- HOS income threshold (green line in Chart 3) has majorly exceeded since 2015 the 75 percentile income in all of HK, thus becoming the main competitor of luxury housing markets! During the 90s the HOS threshold was largely tracking the 75th percentile, but all pretences were shed after the resumption of HOS sale from 2013 onwards, with the magnitude of premium over 75 percentile enlarging every year – if this is not aiding and abetting the rich to buy what should be welfare housing, what else can qualify as such?
- PRH income threshold (red line) used to closely hug the overall median income levels, but has now also abandoned any façade of being a form of low-end welfare, and is fiercely competing with the private sector for high income customers!
- The well intended policies yet again pave the roads to hell – by increasing the income thresholds more near peaks (1997, 2019) while reducing the thresholds more at market bottoms (2003) – this is procyclical, meaning more people are made eligible for public welfare at the peak (so buyers end up buying at top and lose more money), while fewer are being let in at the bottom (when they should be given the chance to purchase cheaper)… perfect irony of how ivory tower originated administrative policies always backfire!
Pro-cyclical policies amplify market risks
We now look at this phenomenon of pushing the population to buy at market tops and then shutting them out at the troughs. The premium of income thresholds over median incomes set by the mandarins always increases as prices reach peaks – eg surging from 60% in 2012 to 154% in 2020 (red arrows on right side of Chart 4) just when prices start to fall in 2019/20 (green arrows in right side). Proof again that government policies are encouraging home buyers most when prices are just about to fall.
Similar idiotic policies were also practised in the 90s – eg the mad prices rises of the early 90s (green arrows on left side) coincided precisely with the big increases in income threshold premium above median household incomes (red arrows on right side). Yet, when the prices collapsed after the Asian Crisis (green arrow in middle left), the government also shrunk the income threshold premium to a discount (red arrow in middle left).
On a longer time perspective, the inertial encroachment into the private housing market is independent of cycles – be it income threshold for HOS or PRH, the premium over overall income has been steadily rising (as demonstrated by the red and blue dotted lines above). This is why HK’s housing market is so sickly, and the government coffers much less abundant than it could have been (or our tax rates lower than they are now).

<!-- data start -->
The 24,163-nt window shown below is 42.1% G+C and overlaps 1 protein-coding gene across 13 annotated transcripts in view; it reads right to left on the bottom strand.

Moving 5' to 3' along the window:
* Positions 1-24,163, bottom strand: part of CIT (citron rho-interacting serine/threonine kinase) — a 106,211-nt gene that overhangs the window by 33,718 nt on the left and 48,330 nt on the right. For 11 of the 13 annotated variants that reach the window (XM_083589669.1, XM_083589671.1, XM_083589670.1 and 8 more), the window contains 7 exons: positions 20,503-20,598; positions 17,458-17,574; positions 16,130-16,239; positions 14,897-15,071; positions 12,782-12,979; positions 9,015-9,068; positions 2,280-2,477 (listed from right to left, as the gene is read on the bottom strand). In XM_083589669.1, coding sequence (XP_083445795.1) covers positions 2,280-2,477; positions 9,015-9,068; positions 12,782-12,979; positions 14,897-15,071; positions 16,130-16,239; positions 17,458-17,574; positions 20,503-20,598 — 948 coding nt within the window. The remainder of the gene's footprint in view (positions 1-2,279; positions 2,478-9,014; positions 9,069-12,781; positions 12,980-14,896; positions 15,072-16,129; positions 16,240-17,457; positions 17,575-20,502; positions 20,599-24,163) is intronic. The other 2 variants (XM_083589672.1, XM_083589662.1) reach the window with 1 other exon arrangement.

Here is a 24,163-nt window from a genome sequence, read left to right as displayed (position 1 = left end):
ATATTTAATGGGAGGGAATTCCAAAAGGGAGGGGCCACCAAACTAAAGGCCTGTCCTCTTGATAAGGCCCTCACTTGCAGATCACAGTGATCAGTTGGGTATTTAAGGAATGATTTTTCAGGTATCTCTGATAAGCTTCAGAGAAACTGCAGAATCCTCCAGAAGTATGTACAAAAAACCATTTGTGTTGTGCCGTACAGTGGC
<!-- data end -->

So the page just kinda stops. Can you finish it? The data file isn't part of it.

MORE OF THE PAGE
The only quarters that have benefited from this nationalisation of what is essentially a private asset class, has been the various vested interest groups – from bureaucrats running the housing policy, to monopolistic quangos carrying out various aspects of this unhealthy policy, to even academics or welfare groups which live off this ecosystem. Not the people of Hong Kong.
Major paradigm shift needed
All the foregoing discussion amply illustrate how the current system is creating unfairness, while distorting the free market. Your author suggested a framework above (referring to Chart 2) setting eligibility thresholds with reference to median household income percentiles. This has the advantages of:
- Removing well to do applicants from the eligibility queue, and catering truly to only those most in need of such welfare;
- Give people the ability to look after themselves – allowing the people of HK to decide themselves whether, or where to buy or rent their homes, rather than having to defer to the arbitrary decisions of gatekeeping bureaucrats, who’s scope and magnitude of power over people’s housing decisions seem to be increasing by the day;
- Liberate the vitality of the private market, which is far more capable of providing what people need, when they need it, and lifting general living standards (eg ease of moving close to where work/family are located, vastly cutting commuting time); and
- Majorly boost government coffer intakes – not only will there be no more emergency fundings needed to keep ailing quangos on lifelines, there will be significantly more stamp duty / profit tax, and land sale revenues for deploying in other more worthy public services.
By adopting the framework outlined in Chart 2 in setting the eligibility of public housing, we could save as many as 0.92million units of potential demand for HOS units (green highlight in Chart 5), while eliminating the need to build another 0.3million HOS units in the coming years (Chart 6). In fact, if the govt has lowered from 1998 the PRH eligibility to the same level as PRH median household income, almost all applicants over the past 20 years would have been allocated their homes (ie red line in Chart 6 being mostly under zero), and there would not have even been a ‘housing crisis’.
Such a beneficial operating model may of course undermine a few vested interest groups, but under the current executively dominant new governance environment, we are facing a golden opportunity to fully and properly cure the disease that is HK housing policy.
The author would like to thank Andy LO Tuen Yin of The Chinese University of HK and John Poon of The University of Hong Kong for assisting in data collection, analysis, and drafting of this article.